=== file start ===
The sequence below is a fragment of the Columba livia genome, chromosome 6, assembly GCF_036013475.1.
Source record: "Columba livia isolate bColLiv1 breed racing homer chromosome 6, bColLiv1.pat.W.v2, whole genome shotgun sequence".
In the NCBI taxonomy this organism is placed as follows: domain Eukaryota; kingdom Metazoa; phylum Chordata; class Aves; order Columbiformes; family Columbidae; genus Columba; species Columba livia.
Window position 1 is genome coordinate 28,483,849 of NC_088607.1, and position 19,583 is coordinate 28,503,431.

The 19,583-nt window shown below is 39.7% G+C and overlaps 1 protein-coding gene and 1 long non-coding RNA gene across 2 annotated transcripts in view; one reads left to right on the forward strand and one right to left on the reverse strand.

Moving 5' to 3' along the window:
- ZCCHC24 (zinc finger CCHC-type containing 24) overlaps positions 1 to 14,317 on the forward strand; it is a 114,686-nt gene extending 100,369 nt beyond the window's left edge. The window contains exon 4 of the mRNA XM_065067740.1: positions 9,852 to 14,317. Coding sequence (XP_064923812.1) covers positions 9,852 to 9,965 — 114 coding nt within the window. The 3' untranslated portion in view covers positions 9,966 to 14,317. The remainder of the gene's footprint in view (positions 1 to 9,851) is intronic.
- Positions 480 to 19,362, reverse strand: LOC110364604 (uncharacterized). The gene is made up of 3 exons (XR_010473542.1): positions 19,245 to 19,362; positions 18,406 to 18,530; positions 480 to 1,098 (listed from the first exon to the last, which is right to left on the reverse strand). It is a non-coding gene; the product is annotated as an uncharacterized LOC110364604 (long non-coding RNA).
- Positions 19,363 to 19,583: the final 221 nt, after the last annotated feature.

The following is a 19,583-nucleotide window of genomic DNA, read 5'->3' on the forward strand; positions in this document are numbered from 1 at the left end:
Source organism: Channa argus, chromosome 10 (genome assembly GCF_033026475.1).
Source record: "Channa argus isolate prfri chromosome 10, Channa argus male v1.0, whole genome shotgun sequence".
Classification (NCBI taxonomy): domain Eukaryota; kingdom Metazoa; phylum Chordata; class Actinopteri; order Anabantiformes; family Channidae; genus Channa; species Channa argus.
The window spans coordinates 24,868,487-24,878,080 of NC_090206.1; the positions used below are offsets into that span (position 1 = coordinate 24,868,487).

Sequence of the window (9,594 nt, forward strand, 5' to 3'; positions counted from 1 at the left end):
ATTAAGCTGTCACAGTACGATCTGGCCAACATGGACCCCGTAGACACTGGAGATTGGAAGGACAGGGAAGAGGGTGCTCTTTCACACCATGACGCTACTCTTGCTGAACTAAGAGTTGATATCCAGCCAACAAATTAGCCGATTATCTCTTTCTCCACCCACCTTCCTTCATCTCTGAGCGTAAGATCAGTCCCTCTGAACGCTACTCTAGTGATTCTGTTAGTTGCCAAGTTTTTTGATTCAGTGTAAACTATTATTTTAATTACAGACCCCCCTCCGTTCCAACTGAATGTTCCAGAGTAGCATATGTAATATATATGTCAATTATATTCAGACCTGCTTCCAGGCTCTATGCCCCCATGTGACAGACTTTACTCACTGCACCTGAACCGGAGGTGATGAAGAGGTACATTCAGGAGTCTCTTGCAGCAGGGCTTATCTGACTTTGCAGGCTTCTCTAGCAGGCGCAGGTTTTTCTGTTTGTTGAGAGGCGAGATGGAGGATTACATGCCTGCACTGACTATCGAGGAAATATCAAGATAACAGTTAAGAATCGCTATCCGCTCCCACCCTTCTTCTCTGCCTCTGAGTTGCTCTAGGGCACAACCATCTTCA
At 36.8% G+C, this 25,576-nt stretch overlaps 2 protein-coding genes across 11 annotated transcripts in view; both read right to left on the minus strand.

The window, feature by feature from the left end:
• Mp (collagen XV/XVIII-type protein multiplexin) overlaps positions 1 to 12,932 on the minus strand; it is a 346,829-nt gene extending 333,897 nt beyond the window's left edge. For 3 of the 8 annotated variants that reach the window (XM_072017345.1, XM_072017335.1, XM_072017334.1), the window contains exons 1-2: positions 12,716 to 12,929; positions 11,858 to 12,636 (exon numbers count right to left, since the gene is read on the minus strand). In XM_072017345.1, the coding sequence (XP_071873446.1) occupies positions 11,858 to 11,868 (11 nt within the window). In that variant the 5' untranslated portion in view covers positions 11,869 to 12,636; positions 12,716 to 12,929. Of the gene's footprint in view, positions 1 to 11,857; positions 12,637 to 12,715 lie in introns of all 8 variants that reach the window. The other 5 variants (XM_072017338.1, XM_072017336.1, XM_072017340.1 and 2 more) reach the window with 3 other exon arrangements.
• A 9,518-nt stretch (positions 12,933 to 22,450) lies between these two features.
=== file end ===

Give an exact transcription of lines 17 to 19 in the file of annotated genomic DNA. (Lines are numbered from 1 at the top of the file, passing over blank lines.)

At 36.8% G+C, this 25,576-nt stretch overlaps 2 protein-coding genes across 11 annotated transcripts in view; both read right to left on the minus strand.

The window, feature by feature from the left end:
• Mp (collagen XV/XVIII-type protein multiplexin) overlaps positions 1 to 12,932 on the minus strand; it is a 346,829-nt gene extending 333,897 nt beyond the window's left edge. For 3 of the 8 annotated variants that reach the window (XM_072017345.1, XM_072017335.1, XM_072017334.1), the window contains exons 1-2: positions 12,716 to 12,929; positions 11,858 to 12,636 (exon numbers count right to left, since the gene is read on the minus strand). In XM_072017345.1, the coding sequence (XP_071873446.1) occupies positions 11,858 to 11,868 (11 nt within the window). In that variant the 5' untranslated portion in view covers positions 11,869 to 12,636; positions 12,716 to 12,929. Of the gene's footprint in view, positions 1 to 11,857; positions 12,637 to 12,715 lie in introns of all 8 variants that reach the window. The other 5 variants (XM_072017338.1, XM_072017336.1, XM_072017340.1 and 2 more) reach the window with 3 other exon arrangements.